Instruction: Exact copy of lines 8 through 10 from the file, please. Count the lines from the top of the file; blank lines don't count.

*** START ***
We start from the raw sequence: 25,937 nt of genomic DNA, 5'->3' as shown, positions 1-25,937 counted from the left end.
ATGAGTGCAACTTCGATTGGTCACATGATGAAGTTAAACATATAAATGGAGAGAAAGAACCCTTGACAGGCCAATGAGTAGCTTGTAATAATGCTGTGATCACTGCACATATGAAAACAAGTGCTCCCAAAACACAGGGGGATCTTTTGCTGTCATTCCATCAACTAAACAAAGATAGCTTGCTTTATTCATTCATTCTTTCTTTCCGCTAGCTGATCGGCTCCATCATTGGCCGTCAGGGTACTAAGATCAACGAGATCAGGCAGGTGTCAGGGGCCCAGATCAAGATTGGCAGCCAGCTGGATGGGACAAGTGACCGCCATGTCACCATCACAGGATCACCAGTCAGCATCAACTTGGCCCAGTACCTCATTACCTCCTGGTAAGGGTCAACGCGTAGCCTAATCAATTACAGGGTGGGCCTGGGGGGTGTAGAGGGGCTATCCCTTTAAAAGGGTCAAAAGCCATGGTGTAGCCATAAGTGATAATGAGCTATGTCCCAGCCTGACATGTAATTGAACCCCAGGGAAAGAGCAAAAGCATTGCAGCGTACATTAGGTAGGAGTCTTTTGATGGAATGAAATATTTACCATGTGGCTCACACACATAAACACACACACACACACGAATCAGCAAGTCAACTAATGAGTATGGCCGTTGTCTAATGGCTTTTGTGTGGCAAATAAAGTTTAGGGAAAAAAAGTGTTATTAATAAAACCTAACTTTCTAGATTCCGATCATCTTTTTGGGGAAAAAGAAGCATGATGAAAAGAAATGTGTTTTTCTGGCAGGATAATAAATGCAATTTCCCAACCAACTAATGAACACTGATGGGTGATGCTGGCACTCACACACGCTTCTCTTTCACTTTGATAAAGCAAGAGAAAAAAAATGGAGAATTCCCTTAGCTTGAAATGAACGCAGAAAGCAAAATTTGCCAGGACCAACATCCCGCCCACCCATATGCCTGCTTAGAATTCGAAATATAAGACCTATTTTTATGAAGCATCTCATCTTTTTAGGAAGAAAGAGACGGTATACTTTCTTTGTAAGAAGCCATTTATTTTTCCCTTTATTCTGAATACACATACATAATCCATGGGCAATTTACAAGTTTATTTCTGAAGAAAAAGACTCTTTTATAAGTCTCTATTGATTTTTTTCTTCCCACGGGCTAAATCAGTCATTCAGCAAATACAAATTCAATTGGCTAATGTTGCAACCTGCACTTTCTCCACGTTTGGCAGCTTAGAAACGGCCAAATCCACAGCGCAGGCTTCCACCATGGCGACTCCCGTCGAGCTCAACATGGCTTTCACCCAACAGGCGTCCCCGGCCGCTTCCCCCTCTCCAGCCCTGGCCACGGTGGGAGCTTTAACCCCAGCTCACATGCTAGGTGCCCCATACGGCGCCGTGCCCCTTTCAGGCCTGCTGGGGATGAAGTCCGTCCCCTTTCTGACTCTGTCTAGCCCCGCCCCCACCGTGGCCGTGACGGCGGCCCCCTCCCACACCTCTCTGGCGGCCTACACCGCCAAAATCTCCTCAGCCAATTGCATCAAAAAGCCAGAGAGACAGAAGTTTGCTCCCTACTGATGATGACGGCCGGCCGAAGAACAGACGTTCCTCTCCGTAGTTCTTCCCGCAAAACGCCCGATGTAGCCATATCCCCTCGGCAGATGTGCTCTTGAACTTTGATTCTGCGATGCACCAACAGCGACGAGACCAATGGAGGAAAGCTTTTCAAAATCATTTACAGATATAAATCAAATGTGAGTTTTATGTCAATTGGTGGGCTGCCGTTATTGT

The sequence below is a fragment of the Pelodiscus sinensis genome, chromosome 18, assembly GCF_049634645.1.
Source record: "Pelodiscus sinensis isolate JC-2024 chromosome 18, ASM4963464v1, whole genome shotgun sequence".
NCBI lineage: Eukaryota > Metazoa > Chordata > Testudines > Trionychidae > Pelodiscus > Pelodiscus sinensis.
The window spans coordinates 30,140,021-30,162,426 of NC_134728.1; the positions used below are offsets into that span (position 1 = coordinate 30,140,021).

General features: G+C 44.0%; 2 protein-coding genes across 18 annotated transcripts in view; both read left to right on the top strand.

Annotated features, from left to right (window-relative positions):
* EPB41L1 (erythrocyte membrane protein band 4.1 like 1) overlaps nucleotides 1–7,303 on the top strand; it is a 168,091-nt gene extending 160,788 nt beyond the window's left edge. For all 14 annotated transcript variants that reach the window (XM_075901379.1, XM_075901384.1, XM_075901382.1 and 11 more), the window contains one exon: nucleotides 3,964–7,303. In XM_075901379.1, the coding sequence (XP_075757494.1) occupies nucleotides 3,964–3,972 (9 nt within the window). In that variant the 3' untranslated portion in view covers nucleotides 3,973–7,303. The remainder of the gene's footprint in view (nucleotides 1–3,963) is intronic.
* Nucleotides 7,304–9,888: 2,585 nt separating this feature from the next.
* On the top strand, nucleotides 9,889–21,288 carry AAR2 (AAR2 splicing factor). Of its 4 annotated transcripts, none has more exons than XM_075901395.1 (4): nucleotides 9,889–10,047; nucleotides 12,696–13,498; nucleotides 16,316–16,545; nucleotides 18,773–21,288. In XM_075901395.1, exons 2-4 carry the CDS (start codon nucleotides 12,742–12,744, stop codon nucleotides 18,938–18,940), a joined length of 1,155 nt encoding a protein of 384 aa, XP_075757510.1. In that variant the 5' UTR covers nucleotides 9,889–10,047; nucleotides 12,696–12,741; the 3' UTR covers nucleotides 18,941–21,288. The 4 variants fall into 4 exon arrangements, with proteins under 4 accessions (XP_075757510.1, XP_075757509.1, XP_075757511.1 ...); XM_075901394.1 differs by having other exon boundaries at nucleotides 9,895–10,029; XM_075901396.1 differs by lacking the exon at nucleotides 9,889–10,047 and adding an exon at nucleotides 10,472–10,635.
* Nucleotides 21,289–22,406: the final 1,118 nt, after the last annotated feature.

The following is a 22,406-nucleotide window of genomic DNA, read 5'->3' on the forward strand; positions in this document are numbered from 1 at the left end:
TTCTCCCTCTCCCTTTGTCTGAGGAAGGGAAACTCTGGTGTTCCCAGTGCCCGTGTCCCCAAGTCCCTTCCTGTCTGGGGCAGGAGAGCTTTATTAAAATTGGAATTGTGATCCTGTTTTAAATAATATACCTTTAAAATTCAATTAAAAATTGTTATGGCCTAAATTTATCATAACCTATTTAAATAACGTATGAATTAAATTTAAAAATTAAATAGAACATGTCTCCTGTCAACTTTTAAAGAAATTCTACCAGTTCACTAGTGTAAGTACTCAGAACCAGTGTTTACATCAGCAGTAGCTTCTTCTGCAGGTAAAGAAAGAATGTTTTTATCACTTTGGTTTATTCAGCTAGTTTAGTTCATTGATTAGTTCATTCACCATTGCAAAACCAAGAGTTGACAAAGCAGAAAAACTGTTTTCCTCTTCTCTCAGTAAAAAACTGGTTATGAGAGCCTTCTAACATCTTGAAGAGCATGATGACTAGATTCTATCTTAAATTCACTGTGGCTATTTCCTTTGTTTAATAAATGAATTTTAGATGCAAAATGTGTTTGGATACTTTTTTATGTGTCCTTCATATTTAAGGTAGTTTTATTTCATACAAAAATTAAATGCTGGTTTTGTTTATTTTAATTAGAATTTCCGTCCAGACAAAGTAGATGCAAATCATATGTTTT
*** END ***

Annotated features, from left to right (window-relative positions):
* EPB41L1 (erythrocyte membrane protein band 4.1 like 1) overlaps nucleotides 1–7,303 on the top strand; it is a 168,091-nt gene extending 160,788 nt beyond the window's left edge. For all 14 annotated transcript variants that reach the window (XM_075901379.1, XM_075901384.1, XM_075901382.1 and 11 more), the window contains one exon: nucleotides 3,964–7,303. In XM_075901379.1, the coding sequence (XP_075757494.1) occupies nucleotides 3,964–3,972 (9 nt within the window). In that variant the 3' untranslated portion in view covers nucleotides 3,973–7,303. The remainder of the gene's footprint in view (nucleotides 1–3,963) is intronic.
* Nucleotides 7,304–9,888: 2,585 nt separating this feature from the next.